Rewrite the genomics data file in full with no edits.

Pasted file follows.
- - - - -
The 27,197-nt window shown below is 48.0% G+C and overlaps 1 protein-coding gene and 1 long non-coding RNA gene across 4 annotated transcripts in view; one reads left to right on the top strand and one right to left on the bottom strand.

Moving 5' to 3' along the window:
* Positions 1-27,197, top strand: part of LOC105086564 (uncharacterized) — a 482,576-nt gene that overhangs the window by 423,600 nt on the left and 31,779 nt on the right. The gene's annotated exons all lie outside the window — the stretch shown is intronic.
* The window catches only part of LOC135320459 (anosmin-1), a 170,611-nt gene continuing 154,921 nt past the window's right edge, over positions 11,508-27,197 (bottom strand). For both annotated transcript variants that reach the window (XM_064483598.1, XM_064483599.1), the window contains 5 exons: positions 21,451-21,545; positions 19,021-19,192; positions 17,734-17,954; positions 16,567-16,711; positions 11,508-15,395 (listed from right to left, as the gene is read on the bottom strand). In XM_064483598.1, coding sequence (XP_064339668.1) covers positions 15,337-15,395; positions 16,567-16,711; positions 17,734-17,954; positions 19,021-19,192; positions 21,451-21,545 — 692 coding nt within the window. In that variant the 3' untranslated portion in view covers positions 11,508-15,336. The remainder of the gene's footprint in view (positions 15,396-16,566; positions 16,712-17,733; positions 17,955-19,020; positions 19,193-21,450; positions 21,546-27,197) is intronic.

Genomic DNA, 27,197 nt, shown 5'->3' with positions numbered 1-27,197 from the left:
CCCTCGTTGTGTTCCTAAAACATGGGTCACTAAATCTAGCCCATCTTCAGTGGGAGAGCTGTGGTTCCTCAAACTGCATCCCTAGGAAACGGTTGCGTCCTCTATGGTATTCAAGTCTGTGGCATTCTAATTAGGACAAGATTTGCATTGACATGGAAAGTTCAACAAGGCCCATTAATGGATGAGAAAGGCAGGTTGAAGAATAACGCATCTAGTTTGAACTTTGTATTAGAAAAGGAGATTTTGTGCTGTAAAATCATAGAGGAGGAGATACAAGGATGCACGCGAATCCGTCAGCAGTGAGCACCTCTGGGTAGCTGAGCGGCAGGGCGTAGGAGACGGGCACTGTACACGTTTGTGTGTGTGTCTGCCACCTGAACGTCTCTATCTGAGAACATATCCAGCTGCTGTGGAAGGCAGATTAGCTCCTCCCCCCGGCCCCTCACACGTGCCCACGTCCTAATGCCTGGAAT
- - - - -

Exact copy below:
The 27,197-nt window shown below is 48.0% G+C and overlaps 1 protein-coding gene and 1 long non-coding RNA gene across 4 annotated transcripts in view; one reads left to right on the top strand and one right to left on the bottom strand.

Moving 5' to 3' along the window:
* Positions 1-27,197, top strand: part of LOC105086564 (uncharacterized) — a 482,576-nt gene that overhangs the window by 423,600 nt on the left and 31,779 nt on the right. The gene's annotated exons all lie outside the window — the stretch shown is intronic.
* The window catches only part of LOC135320459 (anosmin-1), a 170,611-nt gene continuing 154,921 nt past the window's right edge, over positions 11,508-27,197 (bottom strand). For both annotated transcript variants that reach the window (XM_064483598.1, XM_064483599.1), the window contains 5 exons: positions 21,451-21,545; positions 19,021-19,192; positions 17,734-17,954; positions 16,567-16,711; positions 11,508-15,395 (listed from right to left, as the gene is read on the bottom strand). In XM_064483598.1, coding sequence (XP_064339668.1) covers positions 15,337-15,395; positions 16,567-16,711; positions 17,734-17,954; positions 19,021-19,192; positions 21,451-21,545 — 692 coding nt within the window. In that variant the 3' untranslated portion in view covers positions 11,508-15,336. The remainder of the gene's footprint in view (positions 15,396-16,566; positions 16,712-17,733; positions 17,955-19,020; positions 19,193-21,450; positions 21,546-27,197) is intronic.

Genomic DNA, 27,197 nt, shown 5'->3' with positions numbered 1-27,197 from the left:
CCCTCGTTGTGTTCCTAAAACATGGGTCACTAAATCTAGCCCATCTTCAGTGGGAGAGCTGTGGTTCCTCAAACTGCATCCCTAGGAAACGGTTGCGTCCTCTATGGTATTCAAGTCTGTGGCATTCTAATTAGGACAAGATTTGCATTGACATGGAAAGTTCAACAAGGCCCATTAATGGATGAGAAAGGCAGGTTGAAGAATAACGCATCTAGTTTGAACTTTGTATTAGAAAAGGAGATTTTGTGCTGTAAAATCATAGAGGAGGAGATACAAGGATGCACGCGAATCCGTCAGCAGTGAGCACCTCTGGGTAGCTGAGCGGCAGGGCGTAGGAGACGGGCACTGTACACGTTTGTGTGTGTGTCTGCCACCTGAACGTCTCTATCTGAGAACATATCCAGCTGCTGTGGAAGGCAGATTAGCTCCTCCCCCCGGCCCCTCACACGTGCCCACGTCCTAATGCCTGGAAT